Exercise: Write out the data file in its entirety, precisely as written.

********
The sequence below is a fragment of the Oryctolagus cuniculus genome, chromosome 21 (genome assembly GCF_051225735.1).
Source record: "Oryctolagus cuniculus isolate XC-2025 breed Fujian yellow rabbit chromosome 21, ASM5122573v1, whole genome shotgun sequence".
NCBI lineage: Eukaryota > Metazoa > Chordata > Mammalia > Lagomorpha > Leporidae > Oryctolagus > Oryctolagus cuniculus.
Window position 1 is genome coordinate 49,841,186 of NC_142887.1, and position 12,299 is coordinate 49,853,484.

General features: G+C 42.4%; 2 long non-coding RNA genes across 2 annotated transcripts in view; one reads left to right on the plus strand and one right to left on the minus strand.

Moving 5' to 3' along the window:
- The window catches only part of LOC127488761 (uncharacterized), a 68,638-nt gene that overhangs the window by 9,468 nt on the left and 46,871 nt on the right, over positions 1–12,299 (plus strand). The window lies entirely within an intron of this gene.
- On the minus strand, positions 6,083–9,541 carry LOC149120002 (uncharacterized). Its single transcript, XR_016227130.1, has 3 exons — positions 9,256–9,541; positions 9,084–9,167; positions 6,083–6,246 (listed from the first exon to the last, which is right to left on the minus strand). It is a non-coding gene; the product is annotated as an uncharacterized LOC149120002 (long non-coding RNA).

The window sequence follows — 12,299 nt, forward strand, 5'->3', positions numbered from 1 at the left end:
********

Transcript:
The sequence below is a fragment of the Oryctolagus cuniculus genome, chromosome 21 (genome assembly GCF_051225735.1).
Source record: "Oryctolagus cuniculus isolate XC-2025 breed Fujian yellow rabbit chromosome 21, ASM5122573v1, whole genome shotgun sequence".
NCBI lineage: Eukaryota > Metazoa > Chordata > Mammalia > Lagomorpha > Leporidae > Oryctolagus > Oryctolagus cuniculus.
Window position 1 is genome coordinate 49,841,186 of NC_142887.1, and position 12,299 is coordinate 49,853,484.

General features: G+C 42.4%; 2 long non-coding RNA genes across 2 annotated transcripts in view; one reads left to right on the plus strand and one right to left on the minus strand.

Moving 5' to 3' along the window:
- The window catches only part of LOC127488761 (uncharacterized), a 68,638-nt gene that overhangs the window by 9,468 nt on the left and 46,871 nt on the right, over positions 1–12,299 (plus strand). The window lies entirely within an intron of this gene.
- On the minus strand, positions 6,083–9,541 carry LOC149120002 (uncharacterized). Its single transcript, XR_016227130.1, has 3 exons — positions 9,256–9,541; positions 9,084–9,167; positions 6,083–6,246 (listed from the first exon to the last, which is right to left on the minus strand). It is a non-coding gene; the product is annotated as an uncharacterized LOC149120002 (long non-coding RNA).

The window sequence follows — 12,299 nt, forward strand, 5'->3', positions numbered from 1 at the left end: